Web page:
The Olympic Games Blues: 9 Ways to Juice Up Your Writing Life

Building with glass dome with gold figure on top
The local name for this building is Zitronenpresse or the “lemon juicer.” What do you do when your writing life is squeezed dry? © Laurel Decher, 2016.

When my older brother and I were 8 or 10 or 12 years old, Mom would turn off the Olympic Games because we got so down in the dumps about how little we had achieved in our lives.

These days, it’s even easier to see what everyone else is achieving. Don’t misunderstand: I love to see writer friends achieve challenging milestones! It gives me hope that it can be done.

Over time, I’ve collected a lot of friends who write and publish, so there are more and more milestones to celebrate. This is wonderful! It’s thrilling to see hard work rewarded and see good work in the hands of readers who enjoy it.

The problem comes when I look at my current projects and measure them against the goalposts of all my writer friends simultaneously.

I start wondering if my pumpkins will EVER bloom into coaches and drive away to the palace. It’s a kind of ambition sickness that makes me dissatisfied with my work and leaves me hopelessly unproductive.

So, what’s to do? How do you cure the Olympic Games Blues? Here are some questions that help me. Maybe you’d like to try them:

  1. Am I writing regularly? When I see a bit of progress* in my creative work, I feel much happier about my projects. If it isn’t possible to write a LOT, make time to write a LITTLE, regularly. A bit of scribbling in a notebook scares away the imposter syndrome.
    *progress by any measure: word count, improved scene, dialogue, or understanding of character motivation etc.
  2. What creative work have I done this year? When I feel like I’m getting nowhere, it helps to widen the window. Bill Gates widens it even more: “Most people overestimate what they can do in one year and underestimate what they can do in ten years.”
  3. What have I learned about writing recently? I don’t mean information about writing or publishing. I mean what have I experienced about writing or tested out in publishing. (Show Don’t Tell applies to more than the written page.)
  4. Am I taking risks in my writing and publishing? Risks can be queries, contests, workshops, whatever. Risks are scary to the lizard brain, but they fill the creative brain with hope. Something is about to happen!
  5. Whose work inspires me right now? Reading reminds me why I wanted to write in the first place. It also makes me happy and happiness makes the creativity flow. Reading books I love gives me the experience I want to give readers. That experience gives me ideas of things I want to try in my own writing.
  6. What’s the very next step? I had an advisor in graduate school who helped me so much during my dissertation research. He took time to meet with me, listened to what I was working on, and asked, “What’s next?” This question works wonders because it’s easy to get behind when you get ahead of yourself.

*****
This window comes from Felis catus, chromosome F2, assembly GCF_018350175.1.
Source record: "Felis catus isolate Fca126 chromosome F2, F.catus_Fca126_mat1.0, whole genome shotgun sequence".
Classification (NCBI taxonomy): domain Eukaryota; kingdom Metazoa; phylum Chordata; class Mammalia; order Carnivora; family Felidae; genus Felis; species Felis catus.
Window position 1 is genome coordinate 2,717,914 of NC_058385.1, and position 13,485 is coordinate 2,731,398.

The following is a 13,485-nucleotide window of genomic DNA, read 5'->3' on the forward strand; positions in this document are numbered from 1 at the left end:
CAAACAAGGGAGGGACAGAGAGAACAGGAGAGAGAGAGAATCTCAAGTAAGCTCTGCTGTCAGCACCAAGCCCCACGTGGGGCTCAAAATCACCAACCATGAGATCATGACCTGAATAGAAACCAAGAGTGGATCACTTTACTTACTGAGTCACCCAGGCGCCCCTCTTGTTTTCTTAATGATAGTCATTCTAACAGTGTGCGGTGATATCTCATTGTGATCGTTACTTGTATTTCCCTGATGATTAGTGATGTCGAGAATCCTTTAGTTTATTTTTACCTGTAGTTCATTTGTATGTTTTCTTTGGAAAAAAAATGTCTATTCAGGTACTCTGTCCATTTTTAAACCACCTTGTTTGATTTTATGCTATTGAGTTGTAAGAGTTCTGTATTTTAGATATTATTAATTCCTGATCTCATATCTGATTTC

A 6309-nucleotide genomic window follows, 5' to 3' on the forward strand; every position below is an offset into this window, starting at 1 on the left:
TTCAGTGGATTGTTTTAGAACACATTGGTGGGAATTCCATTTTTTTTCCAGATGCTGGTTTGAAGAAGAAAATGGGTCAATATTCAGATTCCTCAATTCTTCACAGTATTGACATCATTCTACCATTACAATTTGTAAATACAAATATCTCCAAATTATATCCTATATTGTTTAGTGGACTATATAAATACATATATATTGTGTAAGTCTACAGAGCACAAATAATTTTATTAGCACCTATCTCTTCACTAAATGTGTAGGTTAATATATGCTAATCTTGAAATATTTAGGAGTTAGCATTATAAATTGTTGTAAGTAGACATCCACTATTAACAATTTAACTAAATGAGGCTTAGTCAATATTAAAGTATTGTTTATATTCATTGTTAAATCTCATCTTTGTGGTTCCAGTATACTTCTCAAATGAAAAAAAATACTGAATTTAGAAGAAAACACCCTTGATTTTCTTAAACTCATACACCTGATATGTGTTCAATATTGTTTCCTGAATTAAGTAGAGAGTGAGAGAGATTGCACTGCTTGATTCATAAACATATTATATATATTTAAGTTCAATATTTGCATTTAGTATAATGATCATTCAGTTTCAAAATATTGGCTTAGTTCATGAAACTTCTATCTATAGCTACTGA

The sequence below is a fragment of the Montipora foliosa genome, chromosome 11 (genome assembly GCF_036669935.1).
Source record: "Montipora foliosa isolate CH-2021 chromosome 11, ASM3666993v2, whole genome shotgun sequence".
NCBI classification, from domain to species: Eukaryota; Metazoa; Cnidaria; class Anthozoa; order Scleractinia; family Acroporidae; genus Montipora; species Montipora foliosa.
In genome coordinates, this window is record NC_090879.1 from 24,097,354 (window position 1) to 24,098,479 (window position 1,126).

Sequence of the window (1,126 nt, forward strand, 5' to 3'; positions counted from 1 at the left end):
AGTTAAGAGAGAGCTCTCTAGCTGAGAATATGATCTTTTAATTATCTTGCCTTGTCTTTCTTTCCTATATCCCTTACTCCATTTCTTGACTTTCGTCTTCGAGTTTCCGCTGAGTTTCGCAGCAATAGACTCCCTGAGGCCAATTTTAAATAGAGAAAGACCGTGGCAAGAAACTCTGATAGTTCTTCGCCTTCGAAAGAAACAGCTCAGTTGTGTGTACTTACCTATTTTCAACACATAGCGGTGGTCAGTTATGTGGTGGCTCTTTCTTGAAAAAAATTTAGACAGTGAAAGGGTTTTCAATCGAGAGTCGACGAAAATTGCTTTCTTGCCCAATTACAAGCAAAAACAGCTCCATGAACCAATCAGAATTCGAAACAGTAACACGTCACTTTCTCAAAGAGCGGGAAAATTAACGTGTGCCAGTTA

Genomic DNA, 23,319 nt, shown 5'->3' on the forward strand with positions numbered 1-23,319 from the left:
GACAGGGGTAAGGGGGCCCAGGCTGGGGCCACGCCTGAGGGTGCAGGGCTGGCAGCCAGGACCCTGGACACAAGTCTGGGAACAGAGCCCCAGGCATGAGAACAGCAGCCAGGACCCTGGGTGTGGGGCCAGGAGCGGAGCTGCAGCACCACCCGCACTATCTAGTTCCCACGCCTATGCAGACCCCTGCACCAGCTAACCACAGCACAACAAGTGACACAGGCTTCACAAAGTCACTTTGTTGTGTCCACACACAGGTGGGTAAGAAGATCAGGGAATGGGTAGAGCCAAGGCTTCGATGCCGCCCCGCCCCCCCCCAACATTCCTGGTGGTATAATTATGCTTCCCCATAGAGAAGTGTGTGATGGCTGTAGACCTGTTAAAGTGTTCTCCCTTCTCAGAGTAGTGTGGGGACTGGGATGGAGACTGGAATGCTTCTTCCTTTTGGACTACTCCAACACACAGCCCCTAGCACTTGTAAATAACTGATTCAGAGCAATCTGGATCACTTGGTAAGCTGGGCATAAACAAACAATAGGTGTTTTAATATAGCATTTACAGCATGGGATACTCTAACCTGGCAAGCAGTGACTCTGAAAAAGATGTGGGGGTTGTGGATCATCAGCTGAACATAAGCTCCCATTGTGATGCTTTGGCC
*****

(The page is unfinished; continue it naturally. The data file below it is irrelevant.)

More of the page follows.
7. Do something else. The elusive joy of writing sometimes shakes loose after we play hard to get for a while. Try gardening, long hikes, cooking, or whatever hits your reset button.
  8. Broaden your gaze. Put your work in perspective. Get involved in a charity auction, visit a prison and do a workshop on writing, or do an open mike with a girl scout troop. Figure out how your work can give something to others in another way. Take the pressure off the words.
  9. Lose a rule. What are you telling yourself about writing and publishing that might not be true? Try dropping a writing “rule” and see what happens.

Ambition puts the focus on an inflexible, predetermined, and probably inaccurate future. In Shakespeare’s Julius Caesar, ambition is called a “grievous fault” and is connected with greed for power. Ambition is an attempt to steal the future.

Creativity happens in the present. It solves problems playfully, without worrying about the Olympic Gold. Persistence puts the focus on the creative work and not on the uncontrollable outcome.

What helps you when the bar seems too high? Feel free to share in the comments below. I’d love to know what you do to get your writing life back on track.

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Laurel Decher

LAUREL DECHER writes stories about all things Italian, vegetable, or musical. Beloved pets of the past include "Stretchy the Leech" and a guinea pig that unexpectedly produced twins. She's famous for a nonexistent sense of direction, but carries maps because people always ask her for directions. When she's not lost, she can be found on Twitter and on her blog, This Is An Overseas Post, where she writes about life with her family in Germany. She's still a Vermonter and an epidemiologist at heart. PSA: Eat more kale! :) Her short fiction for adults, UNFORESEEN TIMES, originally appeared in _Windhover_. Photo: © Jane Joo Park, 2017.

6 thoughts on “The Olympic Games Blues: 9 Ways to Juice Up Your Writing Life”

  1. Terrific advice, every bit of it! Maybe I’ll print it out and post it above my desk… And I have one thought to add. My sister has taught me something that helps when I’m feeling overwhelmed, something related to what your adviser said (“What’s next?”). She taught me to just “Do the next thing.” When I’m overwhelmed by so much that needs to happen in my novel (or in life), I just “do the next thing” and focus on that, not on grappling with everything at once. It’s pretty much the way everything works anyway!

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